The National Association of Agricultural Contractors (NAAC) has published its latest price guide to help contractors and farmers benchmark against the UK national average.
Overall, there has been a small rise in prices since last year, which reflects the increasing cost of staff and inputs.
Download the guide
However, the figures still vary significantly according to region, soil type, customer size and machinery used, and farmers should not be surprised to be quoted prices that are higher or lower than the guide.
While cost is important to any business, to get a job done well farmers should also consider the quality, reputation and reliability of their contractor, says NAAC chief executive Jill Hewitt.
“Inevitably, I will hear that these costs are both too high and too low. But I urge contractors and farmers to work in partnership, making certain more than just cost is weighed up.
“Consider if safety management is in place, if environmental scheme requirements will be met, if there is sufficient specialist insurance and whether there will be security and longevity on both sides,” she says.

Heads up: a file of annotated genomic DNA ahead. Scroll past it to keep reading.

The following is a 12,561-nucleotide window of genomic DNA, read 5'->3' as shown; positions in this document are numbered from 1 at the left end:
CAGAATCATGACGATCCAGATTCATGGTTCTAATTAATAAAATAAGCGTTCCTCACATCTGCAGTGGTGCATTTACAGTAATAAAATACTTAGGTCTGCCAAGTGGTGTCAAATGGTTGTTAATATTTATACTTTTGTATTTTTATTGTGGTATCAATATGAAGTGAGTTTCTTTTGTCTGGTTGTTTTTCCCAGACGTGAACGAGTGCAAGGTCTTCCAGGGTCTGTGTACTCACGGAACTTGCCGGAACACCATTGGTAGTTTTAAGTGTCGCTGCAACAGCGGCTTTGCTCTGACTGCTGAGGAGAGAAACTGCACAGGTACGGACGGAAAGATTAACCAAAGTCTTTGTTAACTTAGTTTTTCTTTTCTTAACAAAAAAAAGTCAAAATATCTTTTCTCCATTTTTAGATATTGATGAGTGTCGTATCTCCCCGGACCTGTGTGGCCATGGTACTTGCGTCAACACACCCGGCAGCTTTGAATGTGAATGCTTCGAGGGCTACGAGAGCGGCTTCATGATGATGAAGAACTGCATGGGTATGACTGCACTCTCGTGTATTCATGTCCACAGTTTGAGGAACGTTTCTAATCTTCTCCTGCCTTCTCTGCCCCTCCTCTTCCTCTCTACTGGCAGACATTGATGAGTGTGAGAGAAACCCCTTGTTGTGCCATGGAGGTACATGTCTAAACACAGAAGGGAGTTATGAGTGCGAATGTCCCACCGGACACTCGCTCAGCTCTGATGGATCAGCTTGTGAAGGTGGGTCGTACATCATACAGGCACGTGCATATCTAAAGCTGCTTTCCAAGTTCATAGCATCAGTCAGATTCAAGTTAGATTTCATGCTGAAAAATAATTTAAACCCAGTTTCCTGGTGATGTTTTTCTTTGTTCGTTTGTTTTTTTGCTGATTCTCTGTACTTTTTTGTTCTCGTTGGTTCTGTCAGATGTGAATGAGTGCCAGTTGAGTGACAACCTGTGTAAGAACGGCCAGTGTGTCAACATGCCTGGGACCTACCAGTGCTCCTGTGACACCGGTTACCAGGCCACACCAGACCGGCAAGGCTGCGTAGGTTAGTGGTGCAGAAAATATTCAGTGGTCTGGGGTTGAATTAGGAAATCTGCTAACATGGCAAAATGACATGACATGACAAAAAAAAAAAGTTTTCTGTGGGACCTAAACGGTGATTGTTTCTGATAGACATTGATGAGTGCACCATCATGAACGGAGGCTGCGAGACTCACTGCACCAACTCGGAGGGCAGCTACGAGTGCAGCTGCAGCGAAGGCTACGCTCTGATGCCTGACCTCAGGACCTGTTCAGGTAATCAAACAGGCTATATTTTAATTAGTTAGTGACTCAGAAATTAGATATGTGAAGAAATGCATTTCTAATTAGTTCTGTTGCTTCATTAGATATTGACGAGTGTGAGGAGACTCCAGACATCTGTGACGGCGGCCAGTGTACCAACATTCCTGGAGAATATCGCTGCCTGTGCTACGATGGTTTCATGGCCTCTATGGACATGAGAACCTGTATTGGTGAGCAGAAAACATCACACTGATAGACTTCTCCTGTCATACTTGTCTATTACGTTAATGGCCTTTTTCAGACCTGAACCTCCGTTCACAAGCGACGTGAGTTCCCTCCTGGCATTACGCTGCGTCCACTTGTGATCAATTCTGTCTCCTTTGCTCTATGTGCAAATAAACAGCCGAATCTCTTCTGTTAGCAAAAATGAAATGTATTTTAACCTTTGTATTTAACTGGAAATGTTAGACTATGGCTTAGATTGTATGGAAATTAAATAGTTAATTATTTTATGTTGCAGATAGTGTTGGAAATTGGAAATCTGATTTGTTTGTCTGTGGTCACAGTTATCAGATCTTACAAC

“When backs are against the wall, in times of bad weather, a contractor that turns up with reliable, well maintained machinery will be excellent value.”
Like every industry, there is fierce competition in the contracting sector which can result in prices being driven down. However, a successful business is one that costs its operations carefully and refuses to work for less than a realistic price.
The coming year will have a lot riding on it for land managers, who will be dealing with the impact of a saturated autumn, dry spring and the Covid-19 pandemic. Brexit remains on the horizon, too.
Farming businesses will need a tight rein on costs, while juggling efficiency, carbon balance, soil management, environmental protection, animal welfare and the weather. This will be a time to review strategy and costs, and assess whether it’s worth sharing the risk and investment in high capital cost machinery and skilled labour with a contractor.
What is certain, though, is that if farmers are putting their most valuable asset in the hands of their contractor, then trust, skill and reliability will be just as important as price.